In what’s becoming a familiar refrain, home prices continue their record-setting ascent in the Treasure Valley. Huge demand, coupled with a lack of available homes, continues to push prices skyward.
Out-of-state buyers who are paying cash for homes are also setting the home prices, as appraisals aren’t necessary for cash transactions. And home appraisers who base a lot of their prices on comparable properties can’t deviate too much from what the market dictates.
In a year that has been marred by a global pandemic, record-low mortgage interest rates are also fueling demand, making homes a highly coveted commodity. And even though sales slowed minorly earlier this year, on the whole, sales continue to be up for the year.
Let’s take a look at the counties individually.
The Capitol County saw a record-low 470 houses listed for sale in September – 288 new construction homes and 182 were existing resale. In August, 589 homes were available, which was also a record, since the MLS began tracking numbers in 2006. The availability of households stands at just under a half of a month’s worth of supply.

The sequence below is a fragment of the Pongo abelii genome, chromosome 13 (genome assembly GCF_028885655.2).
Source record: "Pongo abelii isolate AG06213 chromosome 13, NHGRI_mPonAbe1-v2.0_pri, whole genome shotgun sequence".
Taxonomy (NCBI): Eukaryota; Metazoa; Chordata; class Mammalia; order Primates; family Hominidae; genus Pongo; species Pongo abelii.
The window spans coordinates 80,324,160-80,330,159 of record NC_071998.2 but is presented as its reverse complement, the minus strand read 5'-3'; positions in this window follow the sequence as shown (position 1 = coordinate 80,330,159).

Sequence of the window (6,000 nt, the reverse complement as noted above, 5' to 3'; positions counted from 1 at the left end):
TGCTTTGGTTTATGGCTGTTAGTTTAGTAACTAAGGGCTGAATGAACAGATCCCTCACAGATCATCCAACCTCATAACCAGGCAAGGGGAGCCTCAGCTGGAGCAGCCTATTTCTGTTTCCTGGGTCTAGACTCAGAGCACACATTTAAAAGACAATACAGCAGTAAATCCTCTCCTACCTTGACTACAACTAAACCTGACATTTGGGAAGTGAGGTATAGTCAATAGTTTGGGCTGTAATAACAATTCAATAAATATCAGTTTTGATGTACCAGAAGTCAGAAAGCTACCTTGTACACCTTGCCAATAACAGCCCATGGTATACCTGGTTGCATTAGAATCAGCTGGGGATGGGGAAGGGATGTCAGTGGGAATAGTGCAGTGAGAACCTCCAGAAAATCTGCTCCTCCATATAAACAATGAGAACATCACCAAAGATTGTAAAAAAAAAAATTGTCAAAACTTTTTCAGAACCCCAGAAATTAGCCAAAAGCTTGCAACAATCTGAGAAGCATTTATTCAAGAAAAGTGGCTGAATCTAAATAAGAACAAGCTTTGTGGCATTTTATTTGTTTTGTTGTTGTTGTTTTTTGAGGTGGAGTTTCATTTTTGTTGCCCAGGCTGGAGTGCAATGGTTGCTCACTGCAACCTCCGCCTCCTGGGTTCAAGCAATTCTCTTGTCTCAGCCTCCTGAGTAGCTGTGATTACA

The median price of the 1,172 homes sold in September was a record at $409,945, nearly $10,000 above August’s median, which also set a record.
Total home sales for Ada County are up 5.3% year-to-date compared to last year.
The situation isn’t any better in Ada County’s neighbor to the west, with only 190 listings available in September, also a record low. That’s down from the 237 homes that were available in August.
Canyon County also set a record with its median price of $310,000. That’s the eighth consecutive month of setting a record, and that’s up to $45,000 since February.
Canyon County has seen its total home sales rise 13.4% year-to-date compared to last year.
The Last Word
Competition for homes is going to continue to be fierce in the Treasure Valley. With experts expecting home prices to continue their ascent for at least the next year, sellers are in a great position to capitalize on the market.